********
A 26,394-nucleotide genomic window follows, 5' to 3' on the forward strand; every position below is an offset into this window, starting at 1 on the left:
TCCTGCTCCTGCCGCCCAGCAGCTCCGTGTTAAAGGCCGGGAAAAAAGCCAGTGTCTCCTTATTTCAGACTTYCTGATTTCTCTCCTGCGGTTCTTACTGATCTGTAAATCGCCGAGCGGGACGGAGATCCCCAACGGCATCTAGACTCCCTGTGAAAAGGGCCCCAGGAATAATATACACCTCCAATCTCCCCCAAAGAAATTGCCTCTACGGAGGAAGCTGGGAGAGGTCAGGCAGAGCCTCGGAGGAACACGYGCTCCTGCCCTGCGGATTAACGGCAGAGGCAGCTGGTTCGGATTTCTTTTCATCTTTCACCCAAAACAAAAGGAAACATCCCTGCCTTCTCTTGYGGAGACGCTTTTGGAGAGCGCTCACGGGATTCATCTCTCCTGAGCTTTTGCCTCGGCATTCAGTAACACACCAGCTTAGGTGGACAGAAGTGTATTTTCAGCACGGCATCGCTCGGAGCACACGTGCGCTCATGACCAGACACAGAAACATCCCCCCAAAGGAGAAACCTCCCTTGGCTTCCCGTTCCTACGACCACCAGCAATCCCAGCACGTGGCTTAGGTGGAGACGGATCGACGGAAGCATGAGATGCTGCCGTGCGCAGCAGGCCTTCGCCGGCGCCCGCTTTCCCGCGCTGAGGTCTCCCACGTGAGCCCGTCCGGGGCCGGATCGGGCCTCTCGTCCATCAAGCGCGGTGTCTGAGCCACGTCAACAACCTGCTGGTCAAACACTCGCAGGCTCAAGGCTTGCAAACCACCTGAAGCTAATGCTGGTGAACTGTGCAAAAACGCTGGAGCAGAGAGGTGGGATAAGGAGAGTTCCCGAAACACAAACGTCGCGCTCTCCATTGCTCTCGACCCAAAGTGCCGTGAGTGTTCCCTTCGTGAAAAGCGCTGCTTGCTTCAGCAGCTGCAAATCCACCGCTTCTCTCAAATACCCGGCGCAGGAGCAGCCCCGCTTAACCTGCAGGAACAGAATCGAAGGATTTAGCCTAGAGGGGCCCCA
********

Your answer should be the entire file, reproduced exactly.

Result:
A 26,394-nucleotide genomic window follows, 5' to 3' on the forward strand; every position below is an offset into this window, starting at 1 on the left:
TCCTGCTCCTGCCGCCCAGCAGCTCCGTGTTAAAGGCCGGGAAAAAAGCCAGTGTCTCCTTATTTCAGACTTYCTGATTTCTCTCCTGCGGTTCTTACTGATCTGTAAATCGCCGAGCGGGACGGAGATCCCCAACGGCATCTAGACTCCCTGTGAAAAGGGCCCCAGGAATAATATACACCTCCAATCTCCCCCAAAGAAATTGCCTCTACGGAGGAAGCTGGGAGAGGTCAGGCAGAGCCTCGGAGGAACACGYGCTCCTGCCCTGCGGATTAACGGCAGAGGCAGCTGGTTCGGATTTCTTTTCATCTTTCACCCAAAACAAAAGGAAACATCCCTGCCTTCTCTTGYGGAGACGCTTTTGGAGAGCGCTCACGGGATTCATCTCTCCTGAGCTTTTGCCTCGGCATTCAGTAACACACCAGCTTAGGTGGACAGAAGTGTATTTTCAGCACGGCATCGCTCGGAGCACACGTGCGCTCATGACCAGACACAGAAACATCCCCCCAAAGGAGAAACCTCCCTTGGCTTCCCGTTCCTACGACCACCAGCAATCCCAGCACGTGGCTTAGGTGGAGACGGATCGACGGAAGCATGAGATGCTGCCGTGCGCAGCAGGCCTTCGCCGGCGCCCGCTTTCCCGCGCTGAGGTCTCCCACGTGAGCCCGTCCGGGGCCGGATCGGGCCTCTCGTCCATCAAGCGCGGTGTCTGAGCCACGTCAACAACCTGCTGGTCAAACACTCGCAGGCTCAAGGCTTGCAAACCACCTGAAGCTAATGCTGGTGAACTGTGCAAAAACGCTGGAGCAGAGAGGTGGGATAAGGAGAGTTCCCGAAACACAAACGTCGCGCTCTCCATTGCTCTCGACCCAAAGTGCCGTGAGTGTTCCCTTCGTGAAAAGCGCTGCTTGCTTCAGCAGCTGCAAATCCACCGCTTCTCTCAAATACCCGGCGCAGGAGCAGCCCCGCTTAACCTGCAGGAACAGAATCGAAGGATTTAGCCTAGAGGGGCCCCA